On third down on that same drive, Myers got caught behind the line of scrimmage, and was dropped. No, wait, that was the football. Ruling on the field, fumble, recovered by Air Force. Let's send it to the review official (because he has been spot on all day). Okay, he fumbled it, but recovered it on the way down, and the impact with the ground sent it out of his hands. Perfect, he's down, loss of yards, but at least we retained possession. Psyche! Apparently an angle showing that he switched hands and regained possession on the way down wasn't enough evidence to show that he really had regained possession, and so the ruling on the field stands, AFA ball. None of the awful calls are ever confirmed by review, they simply stand.
Falcons scored few plays later, putting the score at 13-24. Next series, Aggies have made some progress, but time is running out. They go it on fourth down, and Myers gets a pass off under pressure. The receiver is looking good to catch it, but the AFA defender makes a great play on the ball, and it falls incomplete! I mean, tackling the receiver before the ball arrives is a great play on the ball, amirite? Whaddya know, there's no PI call. Was anyone surprised? I wasn't either. I was furious.
I still am. I am livid with the fact that my team did not lose this football game; it was stolen from them. I am not the kind of fan who refuses to admit it when my team plays poorly, is outmatched, or outclassed. I try my absolute hardest to give props to opposing teams when props are due. In this game, there were certainly things the Aggies did wrong. The play calling in the red zone was atrocious, and there were some stupid penalties that cost the Aggies some ground. And props to AFA for coming to play; the Falcons were hitting hard, playing with passion and purpose.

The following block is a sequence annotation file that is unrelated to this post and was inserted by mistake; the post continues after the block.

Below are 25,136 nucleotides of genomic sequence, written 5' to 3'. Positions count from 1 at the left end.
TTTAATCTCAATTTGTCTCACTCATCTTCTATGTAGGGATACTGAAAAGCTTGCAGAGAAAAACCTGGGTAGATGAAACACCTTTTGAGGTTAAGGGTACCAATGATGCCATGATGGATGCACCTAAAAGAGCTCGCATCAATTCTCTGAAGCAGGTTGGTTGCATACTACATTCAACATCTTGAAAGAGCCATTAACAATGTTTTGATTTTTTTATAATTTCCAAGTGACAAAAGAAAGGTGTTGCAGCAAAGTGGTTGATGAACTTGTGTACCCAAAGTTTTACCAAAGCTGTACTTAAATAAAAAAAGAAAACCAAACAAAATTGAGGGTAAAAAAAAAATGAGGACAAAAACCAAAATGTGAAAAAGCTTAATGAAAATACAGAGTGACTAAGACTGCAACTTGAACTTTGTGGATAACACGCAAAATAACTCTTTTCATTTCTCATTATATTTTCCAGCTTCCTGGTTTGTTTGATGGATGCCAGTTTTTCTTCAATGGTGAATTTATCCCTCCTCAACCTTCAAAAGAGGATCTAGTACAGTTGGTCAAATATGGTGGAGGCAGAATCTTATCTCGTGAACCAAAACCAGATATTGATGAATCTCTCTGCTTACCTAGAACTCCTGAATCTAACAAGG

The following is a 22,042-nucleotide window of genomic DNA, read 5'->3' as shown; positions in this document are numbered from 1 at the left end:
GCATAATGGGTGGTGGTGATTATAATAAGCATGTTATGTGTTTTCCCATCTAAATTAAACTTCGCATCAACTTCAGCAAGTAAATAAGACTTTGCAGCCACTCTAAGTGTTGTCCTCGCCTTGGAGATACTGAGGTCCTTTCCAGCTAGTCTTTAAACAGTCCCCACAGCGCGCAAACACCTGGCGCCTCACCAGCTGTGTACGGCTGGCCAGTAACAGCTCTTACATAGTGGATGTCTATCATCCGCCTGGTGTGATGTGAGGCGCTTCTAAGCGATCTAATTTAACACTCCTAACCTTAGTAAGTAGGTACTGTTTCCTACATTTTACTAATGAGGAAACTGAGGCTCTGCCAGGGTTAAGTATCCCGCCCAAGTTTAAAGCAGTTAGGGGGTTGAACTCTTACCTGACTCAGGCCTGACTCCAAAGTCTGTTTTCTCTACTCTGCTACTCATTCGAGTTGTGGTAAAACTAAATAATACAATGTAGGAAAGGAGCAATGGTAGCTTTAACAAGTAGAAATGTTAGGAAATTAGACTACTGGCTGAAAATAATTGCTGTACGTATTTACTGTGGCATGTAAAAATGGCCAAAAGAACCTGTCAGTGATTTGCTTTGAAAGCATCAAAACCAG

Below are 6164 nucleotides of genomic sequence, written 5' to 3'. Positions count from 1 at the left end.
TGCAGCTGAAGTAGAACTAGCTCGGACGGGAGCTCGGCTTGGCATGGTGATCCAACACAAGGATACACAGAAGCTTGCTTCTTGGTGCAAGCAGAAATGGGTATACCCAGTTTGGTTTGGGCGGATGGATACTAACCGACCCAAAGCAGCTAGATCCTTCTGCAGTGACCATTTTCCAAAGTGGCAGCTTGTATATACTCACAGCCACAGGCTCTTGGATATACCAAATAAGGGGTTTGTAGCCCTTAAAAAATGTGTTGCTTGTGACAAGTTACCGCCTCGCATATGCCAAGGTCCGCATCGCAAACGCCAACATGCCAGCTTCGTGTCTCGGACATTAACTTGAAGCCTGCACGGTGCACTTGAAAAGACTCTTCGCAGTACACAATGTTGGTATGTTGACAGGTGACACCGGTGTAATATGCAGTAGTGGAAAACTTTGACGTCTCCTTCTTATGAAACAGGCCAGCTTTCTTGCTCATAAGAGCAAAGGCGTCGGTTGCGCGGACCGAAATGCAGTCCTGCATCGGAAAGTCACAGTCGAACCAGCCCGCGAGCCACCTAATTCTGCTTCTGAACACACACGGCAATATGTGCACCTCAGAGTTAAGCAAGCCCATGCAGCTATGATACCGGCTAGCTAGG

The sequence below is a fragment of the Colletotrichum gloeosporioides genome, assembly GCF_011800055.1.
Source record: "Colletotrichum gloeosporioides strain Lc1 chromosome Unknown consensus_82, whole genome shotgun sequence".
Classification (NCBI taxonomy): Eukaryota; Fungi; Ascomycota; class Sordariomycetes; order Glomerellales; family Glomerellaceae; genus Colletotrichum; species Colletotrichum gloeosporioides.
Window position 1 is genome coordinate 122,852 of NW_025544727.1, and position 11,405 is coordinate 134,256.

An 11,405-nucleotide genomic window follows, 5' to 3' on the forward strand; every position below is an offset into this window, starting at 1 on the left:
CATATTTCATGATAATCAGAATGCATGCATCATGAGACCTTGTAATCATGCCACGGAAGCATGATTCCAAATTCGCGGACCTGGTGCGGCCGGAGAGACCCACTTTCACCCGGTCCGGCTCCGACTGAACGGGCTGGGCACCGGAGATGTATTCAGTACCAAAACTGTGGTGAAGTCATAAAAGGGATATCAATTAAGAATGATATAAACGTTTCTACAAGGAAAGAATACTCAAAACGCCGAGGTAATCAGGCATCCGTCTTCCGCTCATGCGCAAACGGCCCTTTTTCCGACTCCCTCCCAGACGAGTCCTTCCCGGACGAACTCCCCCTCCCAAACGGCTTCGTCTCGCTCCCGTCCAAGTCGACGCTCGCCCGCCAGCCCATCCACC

With all that said, I'll repeat again what I said before: Air Force did not beat USU, and USU did not lose to Air Force. Despite errors, poor play calls, mental lapses, etc., USU should have won this game, and it wasn't their fault that they lost, nor was it their opponents that took the game from them. Purely and simply, referees took a win from the Aggies and handed it to the Falcons. It's wrong, and it's sickening.